The Sacramento Mountains are in the southern part of New Mexico just east of Alamogordo and the Tularosa Basin. There's a well-travelled highway that passes through Ruidoso; but, there's also a less common road that passes through Cloudcroft that I'd not been on. That's where I'm heading.
Beyond that destination, I'd have a chance to ride the southern high plains--a region that I've always enjoyed.
I routinely carry a Spot GPS tracker. The small device takes the current latitude and longitude every ten minutes and transmits that information through a satellite connection (independent of any cell phone access). This can be made available for real-time viewing on a web site, but primarily I use it to record where I've been so I can easily plot my route on a map (such as you see at the top).
Along US-54 in Oklahoma I stopped to take a photograph. When I checked to see if the Spot battery was still active, it was gone! My first thought was that I wouldn't have a record of where I was riding; then I thought about the cost; then I got a little smarter...
After all, I'd lost a device that sends out its own location. All I had to do was check the web site with my phone for the last reported coordinates (if it was still transmitting), ride back and pick it up (that is, if it hadn't yet been crushed under the wheels of a semi-truck).
The official holster had failed and Spot jumped out along a bumpy stretch of road. It's a good thing that I knew exactly where it was (latitude 36.87601, longitude -101.1854), as I never would have found where it landed, well off the pavement--it must have really been tumbling.
But, it was still transmitting, and didn't look any the worse for wear. Carry on.
Most of the small town of Texhoma is in Oklahoma, but part is in Texas. In the photo, I'm pretty sure I'm standing in Texas, looking back into Oklahoma.
On US-54 in this area you'll see as many large trucks as you will cars. Not to worry; I've never been behind a slow truck on this road.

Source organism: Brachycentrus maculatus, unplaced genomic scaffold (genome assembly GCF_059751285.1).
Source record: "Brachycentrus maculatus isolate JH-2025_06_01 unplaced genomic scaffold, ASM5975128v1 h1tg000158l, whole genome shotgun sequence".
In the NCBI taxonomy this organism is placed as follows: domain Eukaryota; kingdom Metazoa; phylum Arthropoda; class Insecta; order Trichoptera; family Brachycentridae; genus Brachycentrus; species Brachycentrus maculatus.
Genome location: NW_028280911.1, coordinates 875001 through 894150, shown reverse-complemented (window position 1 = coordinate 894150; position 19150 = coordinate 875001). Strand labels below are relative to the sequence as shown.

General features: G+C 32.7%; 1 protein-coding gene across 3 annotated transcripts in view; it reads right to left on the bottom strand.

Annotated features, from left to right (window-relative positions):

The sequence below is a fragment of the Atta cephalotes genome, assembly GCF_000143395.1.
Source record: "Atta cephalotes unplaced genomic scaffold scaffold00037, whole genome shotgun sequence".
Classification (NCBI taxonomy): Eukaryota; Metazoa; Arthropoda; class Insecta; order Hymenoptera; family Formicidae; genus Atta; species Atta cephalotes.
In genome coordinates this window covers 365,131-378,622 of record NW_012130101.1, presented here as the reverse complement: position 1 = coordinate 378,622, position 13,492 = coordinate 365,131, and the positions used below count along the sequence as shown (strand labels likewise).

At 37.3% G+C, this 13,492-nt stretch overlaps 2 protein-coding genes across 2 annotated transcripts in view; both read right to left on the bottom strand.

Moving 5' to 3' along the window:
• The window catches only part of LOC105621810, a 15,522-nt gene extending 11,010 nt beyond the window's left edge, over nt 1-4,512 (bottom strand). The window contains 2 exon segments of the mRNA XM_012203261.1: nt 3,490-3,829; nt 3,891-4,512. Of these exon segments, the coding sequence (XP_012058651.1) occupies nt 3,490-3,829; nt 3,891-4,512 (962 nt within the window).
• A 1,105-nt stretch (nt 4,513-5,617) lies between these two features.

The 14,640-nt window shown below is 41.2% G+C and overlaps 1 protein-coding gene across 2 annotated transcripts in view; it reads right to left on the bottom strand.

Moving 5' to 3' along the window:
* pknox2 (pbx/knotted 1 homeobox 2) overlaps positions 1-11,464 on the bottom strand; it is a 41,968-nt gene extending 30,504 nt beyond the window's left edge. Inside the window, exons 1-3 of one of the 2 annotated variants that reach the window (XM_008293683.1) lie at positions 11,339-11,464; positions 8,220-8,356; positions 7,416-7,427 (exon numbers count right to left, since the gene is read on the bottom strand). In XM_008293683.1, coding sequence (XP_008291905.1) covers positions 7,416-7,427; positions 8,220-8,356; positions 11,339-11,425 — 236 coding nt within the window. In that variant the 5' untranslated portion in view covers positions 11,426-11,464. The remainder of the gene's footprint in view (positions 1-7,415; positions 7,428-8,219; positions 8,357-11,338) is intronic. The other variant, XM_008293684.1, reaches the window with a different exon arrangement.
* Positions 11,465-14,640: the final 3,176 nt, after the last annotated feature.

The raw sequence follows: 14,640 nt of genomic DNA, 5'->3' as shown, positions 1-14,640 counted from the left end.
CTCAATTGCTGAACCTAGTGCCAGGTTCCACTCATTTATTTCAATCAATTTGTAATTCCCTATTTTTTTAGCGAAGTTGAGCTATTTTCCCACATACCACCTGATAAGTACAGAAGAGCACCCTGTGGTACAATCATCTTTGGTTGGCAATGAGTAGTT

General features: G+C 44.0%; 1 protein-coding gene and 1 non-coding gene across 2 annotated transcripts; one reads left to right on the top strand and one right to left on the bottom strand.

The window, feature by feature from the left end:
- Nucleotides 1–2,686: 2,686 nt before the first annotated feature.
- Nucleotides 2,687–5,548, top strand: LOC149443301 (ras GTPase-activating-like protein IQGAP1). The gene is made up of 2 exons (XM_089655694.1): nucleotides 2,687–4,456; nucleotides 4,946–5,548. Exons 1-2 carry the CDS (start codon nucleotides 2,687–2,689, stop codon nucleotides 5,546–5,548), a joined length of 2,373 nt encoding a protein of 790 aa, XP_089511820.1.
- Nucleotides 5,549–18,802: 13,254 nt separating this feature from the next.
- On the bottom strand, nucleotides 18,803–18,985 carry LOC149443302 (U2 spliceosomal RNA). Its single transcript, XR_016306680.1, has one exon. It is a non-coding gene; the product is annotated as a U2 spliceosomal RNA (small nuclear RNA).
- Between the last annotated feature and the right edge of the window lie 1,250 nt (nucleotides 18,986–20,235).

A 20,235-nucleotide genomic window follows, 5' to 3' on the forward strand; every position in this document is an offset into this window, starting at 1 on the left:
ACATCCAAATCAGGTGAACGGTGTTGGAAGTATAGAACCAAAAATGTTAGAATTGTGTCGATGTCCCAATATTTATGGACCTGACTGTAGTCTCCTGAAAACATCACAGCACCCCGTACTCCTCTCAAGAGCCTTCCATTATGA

There's enough corn in this pile to supply you and future generations with cornmeal mush for hundreds of years to come. Likely, though, this corn is meant for either cattle feed or ethanol.
The Canadian River in Oldham County, Texas.
US-385, Deaf Smith County, Texas.
Texico, New Mexico is on the state line sharing the border with Farwell, Texas.
I may be wrong, but, I'm guessing that Farwell, Texas (just a hundred yards away) does not put green chili on everything. But, this is New Mexico; so naturally this is a green chili patty melt. No; I didn't eat all those fries.
Dora, New Mexico. Do not count on buying gas in Dora.
Pep, New Mexico. At least Pep still has its post office. On the post office door is a sign thanking you for your business.
Running south on NM-206. Traffic is never a problem.
Tatum, New Mexico. It seems that all the original old buildings that once defined this town have been replaced by...
Riding west on US-82. Grazing rights or mineral rights; which would you prefer? The oil field pumpers must number in the thousands. There's an oil boom going on in this part of New Mexico, and it's huge.
Hope, New Mexico on the road to the Sacramento Mountains.
In the map, below, you can find Hope in the lower center part of the map (my trace is clockwise).
I'd stay on US-82 for several miles before taking an even less-travelled road that heads south into the mountains.
I wasn't altogether sure that NM-24 would be fully paved. My map said it was not. It is. It's a good road.
Piņon, New Mexico
The National Solar Observatory is about sixteen miles south of Cloudcroft along a road that has spectacular views of the Tularosa Basin. I'm heading to Sunspot, New Mexico--elevation 9,200 feet.
New Mexico highway 6563. Take note of that number.
The visitor center was under winter hours, so it was not open.
The facility has a number of observatories. I'm assuming that all are related to observations of the sun, but that may not always be the case.
The view to the west is amazing. That's not snow out there in the valley. That's white sand.
The door is open for visitors to enter and look around. They seem to assume that most visitors wouldn't be there if they didn't already know a fair amount about astronomy or physics, so you can expect the explanations to get right to the details.
It's interesting how much of the full telescope is actually below ground level. The entire telescope is suspended from the top of the tower on a floating mercury bearing system. Much of the surrounding structure is devoted to cooling.